Ketchikan – Leaving Alaska Where the Past and Present Come Together
My head reeled with information as I left the Totem Museum and started my walk back to the ship. Up the hill that overlooked the harbor was the salmon hatchery – I had seen that in Juneau. There was a totem park near the entrance to Harbor Street where there was a stop for the shuttle bus so I could ride back to the ship’s terminal and shopping district. Check out the park or catch the bus? I remembered that I wanted to do some Christmas shopping – perhaps look for some local artists who lived in the area and did more contemporary work. I decided on the latter and started walking toward the shuttle pick up area.
As I walked, I became aware of a man behind me. I had seen this man in the artist’s studio at the Museum. He had the unkempt look of a commercial fisherman. I had seen lots of commercial fishermen when I lived in Florence, for Florence was a community much like Ketchikan. The man’s clothes were wrinkled and he had what appeared to be a permanent five o’clock shadow with weathered skin that made him appear older than I thought he was. He walked up beside me and locked steps with me as he said, “You want indigenous art, I can show you some.” He had some kind of stone in his hand. My radar went up because these are the kinds of situations most single women would normally avoid or at least be a little nervous. I must admit I was just a little nervous, but once again I’m not the type to avoid people based on stereotypes and judgements.
“What do you mean?” I asked. “Are you a Native?”
“No,” he said. “I am Norwegian and French, but this stone I have was carved by a Native.” He showed me a smooth piece of stone with ripples in it that appeared to have some sort of design. “Do you want to hear the story of this stone? I can take you to the place that inspired it if you want.”
“Since you are not a Native, I don’t want to hear the story from you. The interpreter on my ship said that people from other clans cannot tell other clans’ stories because they might get them wrong. I am also in a hurry because I don’t want to miss my ship and be left behind.”
“The man who carved the stone is fishing right down there in front of the mountain that inspired him. I will take you to him; he is a Haida.” The man pointed to a figure below fishing in the harbor across from a mountain in the distance.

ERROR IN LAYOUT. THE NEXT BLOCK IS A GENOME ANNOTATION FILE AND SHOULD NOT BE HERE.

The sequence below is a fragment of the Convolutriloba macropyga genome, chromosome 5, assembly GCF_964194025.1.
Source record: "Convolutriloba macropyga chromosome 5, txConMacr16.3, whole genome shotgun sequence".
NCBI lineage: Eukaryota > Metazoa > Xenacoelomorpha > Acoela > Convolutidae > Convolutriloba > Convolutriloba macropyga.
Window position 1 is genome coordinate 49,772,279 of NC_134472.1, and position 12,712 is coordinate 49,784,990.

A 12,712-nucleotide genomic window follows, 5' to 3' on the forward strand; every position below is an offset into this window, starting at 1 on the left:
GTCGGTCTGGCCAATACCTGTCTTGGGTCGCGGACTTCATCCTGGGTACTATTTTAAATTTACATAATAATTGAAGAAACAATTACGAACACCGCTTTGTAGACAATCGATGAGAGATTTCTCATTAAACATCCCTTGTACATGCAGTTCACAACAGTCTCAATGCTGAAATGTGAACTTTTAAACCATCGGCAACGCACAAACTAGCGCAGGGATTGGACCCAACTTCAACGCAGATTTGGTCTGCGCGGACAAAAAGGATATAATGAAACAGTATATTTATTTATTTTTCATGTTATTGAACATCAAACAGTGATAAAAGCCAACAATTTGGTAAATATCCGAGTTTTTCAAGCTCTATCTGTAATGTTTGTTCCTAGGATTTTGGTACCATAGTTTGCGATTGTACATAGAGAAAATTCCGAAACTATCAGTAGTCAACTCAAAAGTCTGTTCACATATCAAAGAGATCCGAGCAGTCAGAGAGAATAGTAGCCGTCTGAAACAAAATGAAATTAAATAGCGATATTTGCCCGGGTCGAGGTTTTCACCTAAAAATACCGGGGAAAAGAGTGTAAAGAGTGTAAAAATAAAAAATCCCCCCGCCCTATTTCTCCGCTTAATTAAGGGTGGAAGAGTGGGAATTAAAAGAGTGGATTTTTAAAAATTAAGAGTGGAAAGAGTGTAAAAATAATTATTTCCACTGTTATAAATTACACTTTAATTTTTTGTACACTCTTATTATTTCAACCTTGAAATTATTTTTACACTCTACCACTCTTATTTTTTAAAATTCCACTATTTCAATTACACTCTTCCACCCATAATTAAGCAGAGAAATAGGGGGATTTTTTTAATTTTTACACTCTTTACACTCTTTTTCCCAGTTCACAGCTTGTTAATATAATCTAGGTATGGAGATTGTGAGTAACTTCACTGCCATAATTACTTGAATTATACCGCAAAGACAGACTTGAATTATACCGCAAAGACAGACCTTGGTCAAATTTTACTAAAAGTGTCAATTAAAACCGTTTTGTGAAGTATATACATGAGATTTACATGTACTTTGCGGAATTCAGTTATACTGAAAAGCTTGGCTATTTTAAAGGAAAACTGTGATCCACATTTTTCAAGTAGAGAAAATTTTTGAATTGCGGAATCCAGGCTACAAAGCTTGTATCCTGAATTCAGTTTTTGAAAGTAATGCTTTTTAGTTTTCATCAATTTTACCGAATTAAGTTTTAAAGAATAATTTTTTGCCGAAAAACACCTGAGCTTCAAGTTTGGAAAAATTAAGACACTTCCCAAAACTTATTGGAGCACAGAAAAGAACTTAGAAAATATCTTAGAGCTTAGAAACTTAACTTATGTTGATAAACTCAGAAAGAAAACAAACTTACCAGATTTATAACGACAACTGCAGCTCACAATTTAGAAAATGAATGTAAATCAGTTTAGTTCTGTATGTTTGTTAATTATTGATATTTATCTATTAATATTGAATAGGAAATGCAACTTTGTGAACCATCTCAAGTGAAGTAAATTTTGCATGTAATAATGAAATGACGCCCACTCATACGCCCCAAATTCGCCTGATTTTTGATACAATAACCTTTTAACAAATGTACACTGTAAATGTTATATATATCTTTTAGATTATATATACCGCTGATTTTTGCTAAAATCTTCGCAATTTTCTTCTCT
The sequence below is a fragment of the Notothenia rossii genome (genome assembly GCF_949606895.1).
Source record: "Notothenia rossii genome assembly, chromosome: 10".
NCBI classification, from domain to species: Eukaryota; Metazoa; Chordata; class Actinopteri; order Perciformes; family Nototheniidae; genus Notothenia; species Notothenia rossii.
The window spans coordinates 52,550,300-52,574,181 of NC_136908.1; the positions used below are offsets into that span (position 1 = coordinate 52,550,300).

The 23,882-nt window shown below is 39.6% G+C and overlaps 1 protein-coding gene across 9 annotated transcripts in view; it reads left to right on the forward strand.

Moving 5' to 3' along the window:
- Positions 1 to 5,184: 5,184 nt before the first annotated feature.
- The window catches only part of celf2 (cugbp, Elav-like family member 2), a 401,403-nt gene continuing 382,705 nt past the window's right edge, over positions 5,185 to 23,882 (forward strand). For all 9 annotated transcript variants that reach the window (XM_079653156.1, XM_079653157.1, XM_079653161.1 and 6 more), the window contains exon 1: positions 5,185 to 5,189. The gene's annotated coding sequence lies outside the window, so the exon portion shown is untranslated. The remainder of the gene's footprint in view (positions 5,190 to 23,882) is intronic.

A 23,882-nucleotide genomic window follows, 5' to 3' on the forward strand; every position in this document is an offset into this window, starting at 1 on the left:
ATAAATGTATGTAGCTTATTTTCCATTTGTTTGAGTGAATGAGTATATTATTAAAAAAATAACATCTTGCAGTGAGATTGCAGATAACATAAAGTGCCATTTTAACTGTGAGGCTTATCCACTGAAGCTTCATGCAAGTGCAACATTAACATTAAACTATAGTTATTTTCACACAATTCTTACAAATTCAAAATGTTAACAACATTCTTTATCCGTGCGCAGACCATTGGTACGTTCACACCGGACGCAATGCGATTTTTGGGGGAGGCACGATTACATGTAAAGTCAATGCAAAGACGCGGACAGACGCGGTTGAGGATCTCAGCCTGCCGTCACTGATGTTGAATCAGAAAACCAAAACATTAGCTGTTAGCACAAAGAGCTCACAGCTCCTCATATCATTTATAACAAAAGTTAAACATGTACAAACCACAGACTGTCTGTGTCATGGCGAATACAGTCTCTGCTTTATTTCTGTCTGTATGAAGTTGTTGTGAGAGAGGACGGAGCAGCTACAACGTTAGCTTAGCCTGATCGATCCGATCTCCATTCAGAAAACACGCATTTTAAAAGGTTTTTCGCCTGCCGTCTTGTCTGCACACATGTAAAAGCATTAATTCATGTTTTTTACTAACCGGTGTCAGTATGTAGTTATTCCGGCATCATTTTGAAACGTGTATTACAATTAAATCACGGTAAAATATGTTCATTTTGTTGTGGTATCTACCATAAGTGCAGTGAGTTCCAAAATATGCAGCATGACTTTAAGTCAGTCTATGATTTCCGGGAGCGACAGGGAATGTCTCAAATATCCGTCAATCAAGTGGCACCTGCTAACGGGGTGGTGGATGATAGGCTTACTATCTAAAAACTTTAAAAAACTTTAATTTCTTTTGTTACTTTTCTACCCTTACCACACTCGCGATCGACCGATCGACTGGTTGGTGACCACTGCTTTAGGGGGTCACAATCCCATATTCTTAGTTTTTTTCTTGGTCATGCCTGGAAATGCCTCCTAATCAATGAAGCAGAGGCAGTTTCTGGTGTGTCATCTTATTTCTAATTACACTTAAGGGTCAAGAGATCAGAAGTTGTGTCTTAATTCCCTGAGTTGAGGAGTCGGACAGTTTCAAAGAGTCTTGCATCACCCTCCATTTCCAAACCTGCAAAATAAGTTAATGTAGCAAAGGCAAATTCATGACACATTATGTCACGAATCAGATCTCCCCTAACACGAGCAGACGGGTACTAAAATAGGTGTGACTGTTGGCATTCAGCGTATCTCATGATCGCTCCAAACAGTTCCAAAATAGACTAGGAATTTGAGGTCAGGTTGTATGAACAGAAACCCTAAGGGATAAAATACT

I kept walking as I said, “I don’t know if I have time to listen to the story; I am in a hurry. What do you do for a living?” I asked. “Do you work on a particular fishing boat?”
“I go out on most any boat I choose,” he said. “I am so good the owners come to me.”
I didn’t know whether I believed that or not, but I said, “Wow, it must be nice to be good at what you do.” We were coming closer to the point where the man was fishing and I saw a bike parked at the top of the hill with some feathers on the handlebars. I knew this must be the fisherman’s bike and also that the fisherman was indeed Native.
My companion yelled, “Ha!”
The fisherman turned and waved and yelled, “Ha!’ I just stood there waiting to find out what would happen next. The fisherman turned and went back to fishing.
My companion held out the stone and pointed up to the mountain. “See that flat top on the mountain? Look at this stone. See the flat image. That’s what inspired the carving of this stone. I couldn’t let this go for less than $1200.”
I looked at the stone and then responded by saying, “I am not interested in buying anything from you. I need to get back to the ship.” At that point I walked quickly away and hurried to the spot to catch the shuttle. The man did not pursue me.
I thought about that stone all the while I was riding to the shopping area in Ketchikan and things began falling in place for me. The stone had the same appearance as the bedrock I had seen along the trails around the Mendenhall Glacier. The signs along the way pointed out that this bedrock was beneath the giant glaciers and when the glacier receded, the heavy ice left scars and indentations in the smooth rock. The piece of stone I had seen was probably a piece of this bedrock, but what was interesting was the shape I had seen on the stone.
The shape I had seen was what looked like the beak of a raven. I then remembered what the artist at the Totem Museum had told me about the images the Tlingets painted on their totems, masks and long canoes. I had asked about the raven, specifically, because I knew from my reading that the raven held a special place in Tlingit lore and was often carved on the prows of their canoes to insure a safe journey and abundant salmon harvest. The artist told me that not only was the Raven considered a Creator and Protector, it was also a Trickster. Good vs. Evil? I ruminated about that the entire length of the ride and then put my own spin on this rock.
I believe the strange man had found the rock and was trying to take advantage of a vulnerable tourist who probably had more money than sense. What he showed me, however, was something that probably led to the creation stories of the early cultures that lived at the time of the receding of the great Glacier and seeing the images left on the rock. The shiny black stone with the image of a beak reminded them of the raven. That was my interpretation anyway and I stepped from the shuttle bus into the shopping district. I eventually found a contemporary jewelry shop that carried beautiful work of local artisans and bought several unique items to take home and share with my family as Christmas gifts along with the stories of this far away land of Alaska where the past and present come together.